Noseless Wolverine soon began wearing a bandana over his face, as if that looked any less ridiculous. Fan reaction was so negative to the storyline that his transformation was quietly swept under the rug after less than a year, and never mentioned again.

2000 – Movie (Civilian)

wolverine 2000

While remaining true to the spirit of the character, the movie version of Wolverine in Bryan Singer’s X-Men differed slightly from the comics. Most noticeably, his claws were moved so that the exited from between his knuckles rather than from the back of his hand.

2000 – Movie

wolverine 2000_2

Also, while Wolverine was traditionally portrayed as being 5’3” in the comics, Hugh Jackman stood nearly at foot taller at 6’2”. The color scheme of his battle uniform was reversed from the comics to black with yellow highlights, and did away with the mask.

2000 – Evolution

wolverine 2000_3

An animated series titled X-Men Evolution followed the movie later that year. Wolverine’s Evolution outfit took inspiration from the Brown costume, but with a more angular design, strappy boots, and an orange and black color scheme.

2001 – Ultimate

wolverine 2001

As if three different Wolverines weren’t confusing enough (comic. movie, and Evolution), Marvel created a fourth. Ultimate X-Men was part of a rebooted line intended for new readers. His design was another variation on the Brown costume, but with a color scheme based on Fang.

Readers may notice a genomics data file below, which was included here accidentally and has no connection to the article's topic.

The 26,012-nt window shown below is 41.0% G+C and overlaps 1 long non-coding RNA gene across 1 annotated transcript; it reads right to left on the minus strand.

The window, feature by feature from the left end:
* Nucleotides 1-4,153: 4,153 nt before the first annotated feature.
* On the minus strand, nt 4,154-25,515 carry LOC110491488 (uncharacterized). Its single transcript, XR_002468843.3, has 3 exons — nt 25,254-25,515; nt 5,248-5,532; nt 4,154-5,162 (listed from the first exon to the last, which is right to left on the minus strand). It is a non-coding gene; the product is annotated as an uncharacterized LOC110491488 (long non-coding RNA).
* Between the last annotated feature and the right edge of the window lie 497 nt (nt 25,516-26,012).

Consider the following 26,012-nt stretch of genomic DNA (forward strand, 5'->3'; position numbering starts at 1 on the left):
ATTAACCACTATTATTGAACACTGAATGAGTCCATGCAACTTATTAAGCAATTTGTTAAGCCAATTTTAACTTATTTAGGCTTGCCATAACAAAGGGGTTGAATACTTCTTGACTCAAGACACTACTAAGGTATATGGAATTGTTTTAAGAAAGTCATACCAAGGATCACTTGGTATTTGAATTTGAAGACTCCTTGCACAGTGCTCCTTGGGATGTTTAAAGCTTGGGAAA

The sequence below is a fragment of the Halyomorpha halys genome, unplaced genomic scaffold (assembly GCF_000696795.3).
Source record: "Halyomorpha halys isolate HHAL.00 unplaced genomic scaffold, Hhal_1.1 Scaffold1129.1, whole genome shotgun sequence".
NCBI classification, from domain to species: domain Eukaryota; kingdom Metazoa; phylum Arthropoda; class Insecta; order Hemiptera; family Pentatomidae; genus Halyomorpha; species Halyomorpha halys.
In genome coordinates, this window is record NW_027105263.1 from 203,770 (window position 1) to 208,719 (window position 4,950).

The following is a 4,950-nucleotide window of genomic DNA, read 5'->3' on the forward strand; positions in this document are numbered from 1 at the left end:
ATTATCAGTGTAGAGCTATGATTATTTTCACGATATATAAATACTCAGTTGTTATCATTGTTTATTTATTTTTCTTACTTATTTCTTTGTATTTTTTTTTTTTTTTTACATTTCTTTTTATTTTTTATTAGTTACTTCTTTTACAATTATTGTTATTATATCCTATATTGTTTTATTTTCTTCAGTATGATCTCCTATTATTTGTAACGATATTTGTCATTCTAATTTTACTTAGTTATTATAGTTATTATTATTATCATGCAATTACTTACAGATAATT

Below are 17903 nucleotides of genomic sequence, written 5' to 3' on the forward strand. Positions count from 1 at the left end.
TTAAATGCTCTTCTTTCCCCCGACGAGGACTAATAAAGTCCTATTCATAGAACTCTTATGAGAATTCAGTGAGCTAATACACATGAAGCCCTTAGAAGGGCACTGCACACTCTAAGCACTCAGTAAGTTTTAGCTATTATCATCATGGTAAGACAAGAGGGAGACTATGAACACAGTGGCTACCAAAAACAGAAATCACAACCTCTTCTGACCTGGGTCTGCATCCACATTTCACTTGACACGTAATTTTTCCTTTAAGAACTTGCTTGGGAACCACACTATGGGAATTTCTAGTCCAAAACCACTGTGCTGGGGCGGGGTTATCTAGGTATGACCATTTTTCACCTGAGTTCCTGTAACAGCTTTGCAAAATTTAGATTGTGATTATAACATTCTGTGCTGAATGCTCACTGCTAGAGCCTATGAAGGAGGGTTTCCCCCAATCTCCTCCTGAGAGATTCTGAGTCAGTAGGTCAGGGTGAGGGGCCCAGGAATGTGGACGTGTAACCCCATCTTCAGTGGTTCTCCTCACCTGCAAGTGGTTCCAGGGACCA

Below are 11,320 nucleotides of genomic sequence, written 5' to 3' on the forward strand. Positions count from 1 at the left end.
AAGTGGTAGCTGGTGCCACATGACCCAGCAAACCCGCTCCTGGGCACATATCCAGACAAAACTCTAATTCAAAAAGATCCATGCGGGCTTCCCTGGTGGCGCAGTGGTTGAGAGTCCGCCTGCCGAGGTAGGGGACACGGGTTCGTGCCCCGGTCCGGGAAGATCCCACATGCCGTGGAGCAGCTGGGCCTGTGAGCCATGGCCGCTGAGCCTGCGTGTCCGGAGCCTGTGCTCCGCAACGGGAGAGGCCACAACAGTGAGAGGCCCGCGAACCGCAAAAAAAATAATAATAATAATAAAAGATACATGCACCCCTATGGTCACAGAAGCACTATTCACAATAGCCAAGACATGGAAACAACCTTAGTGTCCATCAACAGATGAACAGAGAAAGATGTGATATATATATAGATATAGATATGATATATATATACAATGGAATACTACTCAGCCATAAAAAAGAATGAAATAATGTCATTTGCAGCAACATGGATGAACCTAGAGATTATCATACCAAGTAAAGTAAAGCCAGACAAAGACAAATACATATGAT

2001 – New (Black Leather)

wolverine 2001_2

Grant Morrison and Frank Quitely’s New X-Men brought the team more in line with the movie by giving them new black leather outfits. Wolverine’s uniform was a combination of the movie’s costumed and civilian looks, with an unzipped jacket.

2002 – Evolution 2

wolverine 2002

Season three of X-Men Evolution introduced a new, darker costume. Like in the movie, the animators settled on black with yellow highlights and got rid of the mask.

2003 – Ultimate 2

costume

Within a year, Ultimate Wolverine adopted a variation of the Evolution costume. The main difference was a set of inverted stripes on his shoulders, and a belt that changed depending on the artist who drew it.

2004 – Astonishing

wolverine 2004

Joss Whedon and John Cassaday’s Astonishing X-Men ditched the black leather from New X-Men for a more traditional look. Cassaday took inspiration from Wolverine’s first costume, giving his mask smaller ears (minus the whiskers).

2008 – X-force

wolverine 2008

Although he continued to wear the Astonishing outfit elsewhere, Wolverine donned a black stealth costume on covert missions in X-Force. The costume was based in part on both the old Brown and Black costumes.

2009 – X-Men Origins

wolverine 2009

Wolverine’s first solo movie did away with costumes entirely. While he still sometimes wore the leather jacket in the film, promotional material for X-Men Origins: Wolverine mainly depicted him in just a sleeveless shirt.

2013 – The Wolverine

wolverine 2013

In the same way that the first movie ditched the jacket, the posters for The Wolverine show him completely shirtless.

Owned, written and Designed by – Kate Willaert